Muslim charity­was a material supporter of 
terrorism. Ghassan has never been accused of 
engaging in violence, but because the HLF 
sponsored schools and social welfare programs in 
the Occupied Territories alleged by Washington to 
be controlled by Hamas, he was charged with 
materially supporting terrorism. He was convicted 
in November 2008, following a 2007 mistrial in 
which the government failed to convince jurors of its case.

Majida hadn’t seen Ghassan since the previous 
Thanksgiving, when he was still at the 
low-security prison in Seagoville, Texas, not far 
from their home. He was moved to Marion in April 
2010. The distance ended their weekly visits and 
essentially left Majida to raise a family of six 
children, the youngest of whom had Down syndrome, by herself.

They tried to maintain contact nonetheless. 
Majida shared her weekly fifteen-minute call with 
her children and in-laws, co-parenting with 
Ghassan in these morsels and through e-mails, 
which arrived days after they were written and 
only after a detour through Washington. Other CMU 
families had given up on visits or stopped 
bringing the children, who were often traumatized 
by the inability to touch their fathers or speak 
to them in a native language. But the Elashis 
were determined to make it work, so on 
Thanksgiving morning, with three of her children 
and her mother-in-law, Majida set out for Marion.

Once inside the prison, they were led toward the 
CMU, passing through a series of sliding barred 
doors. In the periphery, they could see the 
general population visitation room, spying a few 
families, UNO cards and a play area for kids. 
They were ushered into a 5-by-7 room with a 
Plexiglas wall at its center. Behind the 
Plexiglas, in a room that mirrored theirs, Ghassan waited to greet them.

The five of them crowded around three receivers, 
which would record their conversation and 
transmit it to BOP officials in Washington. When 
they gushed at how healthy Ghassan looked, he 
lifted his sleeve and flexed his bicep.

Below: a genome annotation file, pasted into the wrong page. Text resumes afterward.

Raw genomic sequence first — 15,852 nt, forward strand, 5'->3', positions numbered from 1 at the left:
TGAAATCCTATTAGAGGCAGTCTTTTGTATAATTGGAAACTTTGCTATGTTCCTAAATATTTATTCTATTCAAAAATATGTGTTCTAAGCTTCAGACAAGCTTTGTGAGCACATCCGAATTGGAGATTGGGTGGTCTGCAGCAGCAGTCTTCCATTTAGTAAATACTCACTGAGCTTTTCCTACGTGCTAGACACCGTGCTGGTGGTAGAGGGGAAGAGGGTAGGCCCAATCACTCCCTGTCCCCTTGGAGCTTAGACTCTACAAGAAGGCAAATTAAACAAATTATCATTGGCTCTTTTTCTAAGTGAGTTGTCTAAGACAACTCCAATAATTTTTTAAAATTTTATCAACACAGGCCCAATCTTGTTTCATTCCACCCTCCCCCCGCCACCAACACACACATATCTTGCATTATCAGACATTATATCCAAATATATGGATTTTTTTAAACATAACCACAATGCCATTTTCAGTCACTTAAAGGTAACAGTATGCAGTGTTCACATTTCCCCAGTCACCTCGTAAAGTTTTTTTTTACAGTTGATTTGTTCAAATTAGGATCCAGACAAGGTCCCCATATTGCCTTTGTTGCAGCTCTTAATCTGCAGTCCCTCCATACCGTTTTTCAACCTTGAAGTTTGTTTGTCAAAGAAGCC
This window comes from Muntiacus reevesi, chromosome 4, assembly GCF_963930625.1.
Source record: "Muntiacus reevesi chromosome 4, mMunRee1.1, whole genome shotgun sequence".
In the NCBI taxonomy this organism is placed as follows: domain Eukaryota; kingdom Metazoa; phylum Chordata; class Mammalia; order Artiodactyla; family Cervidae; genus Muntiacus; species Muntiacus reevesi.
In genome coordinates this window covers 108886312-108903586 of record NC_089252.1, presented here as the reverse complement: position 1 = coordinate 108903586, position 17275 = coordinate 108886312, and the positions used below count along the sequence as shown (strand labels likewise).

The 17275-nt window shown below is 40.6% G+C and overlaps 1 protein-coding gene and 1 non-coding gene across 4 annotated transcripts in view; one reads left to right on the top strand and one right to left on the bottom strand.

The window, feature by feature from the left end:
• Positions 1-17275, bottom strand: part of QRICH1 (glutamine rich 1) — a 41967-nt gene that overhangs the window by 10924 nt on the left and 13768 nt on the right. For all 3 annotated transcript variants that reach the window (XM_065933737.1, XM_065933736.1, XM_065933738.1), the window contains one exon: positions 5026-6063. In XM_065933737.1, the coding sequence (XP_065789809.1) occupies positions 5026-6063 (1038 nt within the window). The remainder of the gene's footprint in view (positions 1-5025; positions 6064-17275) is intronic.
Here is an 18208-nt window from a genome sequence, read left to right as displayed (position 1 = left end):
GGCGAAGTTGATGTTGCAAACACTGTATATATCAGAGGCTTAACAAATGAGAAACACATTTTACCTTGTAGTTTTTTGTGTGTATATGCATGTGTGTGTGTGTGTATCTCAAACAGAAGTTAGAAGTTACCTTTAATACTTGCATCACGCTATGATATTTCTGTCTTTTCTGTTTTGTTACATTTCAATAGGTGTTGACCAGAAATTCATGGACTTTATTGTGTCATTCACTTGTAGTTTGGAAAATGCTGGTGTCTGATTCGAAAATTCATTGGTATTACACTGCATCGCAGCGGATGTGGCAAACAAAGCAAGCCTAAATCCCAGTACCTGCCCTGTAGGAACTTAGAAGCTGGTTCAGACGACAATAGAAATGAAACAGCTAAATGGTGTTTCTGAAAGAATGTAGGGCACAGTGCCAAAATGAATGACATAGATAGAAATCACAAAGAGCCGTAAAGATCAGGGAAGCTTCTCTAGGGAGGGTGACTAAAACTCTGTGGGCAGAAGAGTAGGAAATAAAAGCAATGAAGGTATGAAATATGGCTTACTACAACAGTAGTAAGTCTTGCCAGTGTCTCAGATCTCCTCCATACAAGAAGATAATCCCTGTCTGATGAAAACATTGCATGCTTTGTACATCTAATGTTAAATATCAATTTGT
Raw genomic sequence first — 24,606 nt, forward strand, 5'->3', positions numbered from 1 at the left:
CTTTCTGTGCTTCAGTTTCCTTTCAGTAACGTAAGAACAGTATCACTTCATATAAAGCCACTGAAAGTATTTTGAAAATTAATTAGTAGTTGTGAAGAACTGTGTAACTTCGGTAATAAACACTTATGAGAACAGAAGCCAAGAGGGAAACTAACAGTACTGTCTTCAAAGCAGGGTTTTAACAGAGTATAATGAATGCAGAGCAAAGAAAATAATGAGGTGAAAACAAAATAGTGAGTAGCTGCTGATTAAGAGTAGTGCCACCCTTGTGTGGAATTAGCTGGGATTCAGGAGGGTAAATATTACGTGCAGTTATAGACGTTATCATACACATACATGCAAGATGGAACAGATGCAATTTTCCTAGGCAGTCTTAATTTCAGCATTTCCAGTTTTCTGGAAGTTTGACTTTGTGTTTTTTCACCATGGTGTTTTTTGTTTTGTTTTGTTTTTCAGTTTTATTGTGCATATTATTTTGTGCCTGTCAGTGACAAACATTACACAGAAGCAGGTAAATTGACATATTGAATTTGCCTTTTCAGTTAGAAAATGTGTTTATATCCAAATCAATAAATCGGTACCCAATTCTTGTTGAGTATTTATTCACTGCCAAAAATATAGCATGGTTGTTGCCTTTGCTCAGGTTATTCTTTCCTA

“Pilates,” he told them. When he told them he now 
had a six-pack, his teenage sons begged him to 
show them, but he demurred. Soon they realized 
they could hear through the glass, so they hung 
up the receivers and spoke naturally. Quickly a 
guard reprimanded them: all communication had to be through the receivers.

Majida and Ghassan spoke about the boys, how they 
were doing in school and how the 
second-to-youngest was acting up. Ghassan turned 
to him, doing his best to advise him from behind 
the barrier. His son burst out, “I need you! I need you!”

Toward the end of the visit, to keep things 
light, Ghassan began demonstrating Pilates 
exercises. Having put the receiver down, he 
flashed with his fingers the amount of seconds he 
held each pose. Guards rushed in on both sides, 
demanding to know what Ghassan was doing. “Teaching them Pilates,” he answered.

They stayed until they were kicked out, the kids 
signing off with pantomimed high-fives and Majida 
blowing him a kiss while touching the glass. She 
wanted to be alone with him, without the barrier, 
and there was so much more she wanted to express. 
But that would have felt like stealing from the children.

* * *

Ghassan’s incarceration at Marion demonstrates 
one of the biggest problems with the CMUs and 
with the terrorist designation generally­how 
broadly and capriciously they are applied. “It is 
one thing to use restrictive isolationist tactics 
against the leader of a gang or terror group who, 
if he could communicate freely with the outside 
world, would wreak violence on innocent 
people­that’s not an illusory concern,” says 
David Cole, of Georgetown University Law School 
and The Nation’s legal affairs correspondent. 
“But when you define ‘terrorist activity’ to 
include material support that can involve no 
violent activity and no intentional support of 
violent activity, then you are relegating 
nonviolent offenders to these very extreme 
conditions that are entirely unwarranted.”

The BOP declined to say whether it differentiates 
between nonviolent­even humanitarian­activities 
and violent activity in determining CMU 
assignment for a “terrorist-related link.” The